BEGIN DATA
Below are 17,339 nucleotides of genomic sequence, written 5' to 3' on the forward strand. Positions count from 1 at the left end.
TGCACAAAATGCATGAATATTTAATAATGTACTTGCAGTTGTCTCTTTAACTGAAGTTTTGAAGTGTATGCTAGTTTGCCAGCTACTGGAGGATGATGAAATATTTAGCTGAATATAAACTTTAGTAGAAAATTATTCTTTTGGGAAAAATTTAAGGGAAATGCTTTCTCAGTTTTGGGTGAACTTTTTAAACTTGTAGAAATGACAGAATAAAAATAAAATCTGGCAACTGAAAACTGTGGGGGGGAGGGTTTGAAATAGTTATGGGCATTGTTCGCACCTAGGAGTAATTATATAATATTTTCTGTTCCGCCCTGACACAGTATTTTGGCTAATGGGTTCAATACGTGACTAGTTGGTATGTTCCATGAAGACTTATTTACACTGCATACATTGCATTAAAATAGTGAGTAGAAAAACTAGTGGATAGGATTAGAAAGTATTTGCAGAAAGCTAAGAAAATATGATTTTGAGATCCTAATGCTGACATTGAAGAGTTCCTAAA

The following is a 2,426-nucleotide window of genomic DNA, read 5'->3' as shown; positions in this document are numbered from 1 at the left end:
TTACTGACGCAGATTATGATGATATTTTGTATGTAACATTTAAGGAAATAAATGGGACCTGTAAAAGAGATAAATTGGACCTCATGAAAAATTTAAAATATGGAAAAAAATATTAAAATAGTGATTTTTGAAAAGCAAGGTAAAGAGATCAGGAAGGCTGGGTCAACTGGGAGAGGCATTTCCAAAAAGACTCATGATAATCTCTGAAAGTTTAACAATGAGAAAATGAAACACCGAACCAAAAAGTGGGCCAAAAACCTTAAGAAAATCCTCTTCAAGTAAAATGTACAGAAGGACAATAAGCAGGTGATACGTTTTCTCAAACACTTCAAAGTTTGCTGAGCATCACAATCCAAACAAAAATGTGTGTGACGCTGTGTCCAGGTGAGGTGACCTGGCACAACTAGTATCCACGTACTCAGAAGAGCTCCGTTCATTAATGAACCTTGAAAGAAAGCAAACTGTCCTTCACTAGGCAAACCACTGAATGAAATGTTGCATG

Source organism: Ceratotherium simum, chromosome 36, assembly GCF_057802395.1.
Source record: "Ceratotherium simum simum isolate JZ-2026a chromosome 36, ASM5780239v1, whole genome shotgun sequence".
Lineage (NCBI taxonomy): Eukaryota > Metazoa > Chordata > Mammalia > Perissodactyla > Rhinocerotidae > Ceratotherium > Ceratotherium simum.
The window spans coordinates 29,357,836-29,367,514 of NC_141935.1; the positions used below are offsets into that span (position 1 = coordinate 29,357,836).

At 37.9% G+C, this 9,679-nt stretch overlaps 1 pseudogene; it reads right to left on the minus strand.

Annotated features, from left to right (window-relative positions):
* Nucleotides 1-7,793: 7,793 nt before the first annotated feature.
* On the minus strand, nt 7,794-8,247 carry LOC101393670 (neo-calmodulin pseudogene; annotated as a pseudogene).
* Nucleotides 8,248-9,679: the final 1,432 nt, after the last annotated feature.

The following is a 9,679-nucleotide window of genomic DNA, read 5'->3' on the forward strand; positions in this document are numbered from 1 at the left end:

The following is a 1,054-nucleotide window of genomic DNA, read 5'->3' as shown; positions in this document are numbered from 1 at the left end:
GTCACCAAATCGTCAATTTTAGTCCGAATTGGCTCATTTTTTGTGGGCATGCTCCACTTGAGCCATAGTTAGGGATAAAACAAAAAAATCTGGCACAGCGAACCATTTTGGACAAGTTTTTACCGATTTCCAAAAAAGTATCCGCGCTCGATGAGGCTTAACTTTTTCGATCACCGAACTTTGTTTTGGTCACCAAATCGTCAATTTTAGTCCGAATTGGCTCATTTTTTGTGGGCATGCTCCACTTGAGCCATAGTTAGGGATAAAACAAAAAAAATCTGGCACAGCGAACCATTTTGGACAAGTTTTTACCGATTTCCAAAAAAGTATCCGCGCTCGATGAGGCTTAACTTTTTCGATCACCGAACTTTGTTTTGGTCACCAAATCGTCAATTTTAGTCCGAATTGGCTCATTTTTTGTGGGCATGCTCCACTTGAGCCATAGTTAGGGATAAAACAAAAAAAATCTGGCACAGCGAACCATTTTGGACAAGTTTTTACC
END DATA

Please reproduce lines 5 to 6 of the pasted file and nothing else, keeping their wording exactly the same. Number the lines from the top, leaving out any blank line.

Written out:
Source organism: Ceratotherium simum, chromosome 36, assembly GCF_057802395.1.
Source record: "Ceratotherium simum simum isolate JZ-2026a chromosome 36, ASM5780239v1, whole genome shotgun sequence".